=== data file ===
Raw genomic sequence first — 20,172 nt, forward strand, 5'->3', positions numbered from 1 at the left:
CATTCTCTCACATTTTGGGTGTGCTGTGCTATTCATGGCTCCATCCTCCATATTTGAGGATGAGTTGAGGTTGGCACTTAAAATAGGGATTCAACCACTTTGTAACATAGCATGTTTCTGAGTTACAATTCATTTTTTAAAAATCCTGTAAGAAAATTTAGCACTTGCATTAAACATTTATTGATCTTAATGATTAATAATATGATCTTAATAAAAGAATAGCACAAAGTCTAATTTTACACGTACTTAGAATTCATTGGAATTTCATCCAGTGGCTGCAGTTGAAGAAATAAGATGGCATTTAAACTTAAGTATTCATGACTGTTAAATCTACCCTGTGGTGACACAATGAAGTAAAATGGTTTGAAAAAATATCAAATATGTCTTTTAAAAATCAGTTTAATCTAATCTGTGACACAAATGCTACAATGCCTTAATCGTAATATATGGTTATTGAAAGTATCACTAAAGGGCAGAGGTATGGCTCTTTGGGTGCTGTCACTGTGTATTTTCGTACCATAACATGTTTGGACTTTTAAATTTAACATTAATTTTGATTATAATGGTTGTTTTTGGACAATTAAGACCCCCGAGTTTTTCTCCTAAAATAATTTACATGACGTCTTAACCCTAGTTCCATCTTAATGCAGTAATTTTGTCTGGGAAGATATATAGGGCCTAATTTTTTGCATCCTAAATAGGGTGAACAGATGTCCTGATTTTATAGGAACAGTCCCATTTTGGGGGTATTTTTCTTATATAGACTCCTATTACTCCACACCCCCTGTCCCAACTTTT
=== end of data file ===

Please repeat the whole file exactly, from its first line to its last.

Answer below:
Raw genomic sequence first — 20,172 nt, forward strand, 5'->3', positions numbered from 1 at the left:
CATTCTCTCACATTTTGGGTGTGCTGTGCTATTCATGGCTCCATCCTCCATATTTGAGGATGAGTTGAGGTTGGCACTTAAAATAGGGATTCAACCACTTTGTAACATAGCATGTTTCTGAGTTACAATTCATTTTTTAAAAATCCTGTAAGAAAATTTAGCACTTGCATTAAACATTTATTGATCTTAATGATTAATAATATGATCTTAATAAAAGAATAGCACAAAGTCTAATTTTACACGTACTTAGAATTCATTGGAATTTCATCCAGTGGCTGCAGTTGAAGAAATAAGATGGCATTTAAACTTAAGTATTCATGACTGTTAAATCTACCCTGTGGTGACACAATGAAGTAAAATGGTTTGAAAAAATATCAAATATGTCTTTTAAAAATCAGTTTAATCTAATCTGTGACACAAATGCTACAATGCCTTAATCGTAATATATGGTTATTGAAAGTATCACTAAAGGGCAGAGGTATGGCTCTTTGGGTGCTGTCACTGTGTATTTTCGTACCATAACATGTTTGGACTTTTAAATTTAACATTAATTTTGATTATAATGGTTGTTTTTGGACAATTAAGACCCCCGAGTTTTTCTCCTAAAATAATTTACATGACGTCTTAACCCTAGTTCCATCTTAATGCAGTAATTTTGTCTGGGAAGATATATAGGGCCTAATTTTTTGCATCCTAAATAGGGTGAACAGATGTCCTGATTTTATAGGAACAGTCCCATTTTGGGGGTATTTTTCTTATATAGACTCCTATTACTCCACACCCCCTGTCCCAACTTTT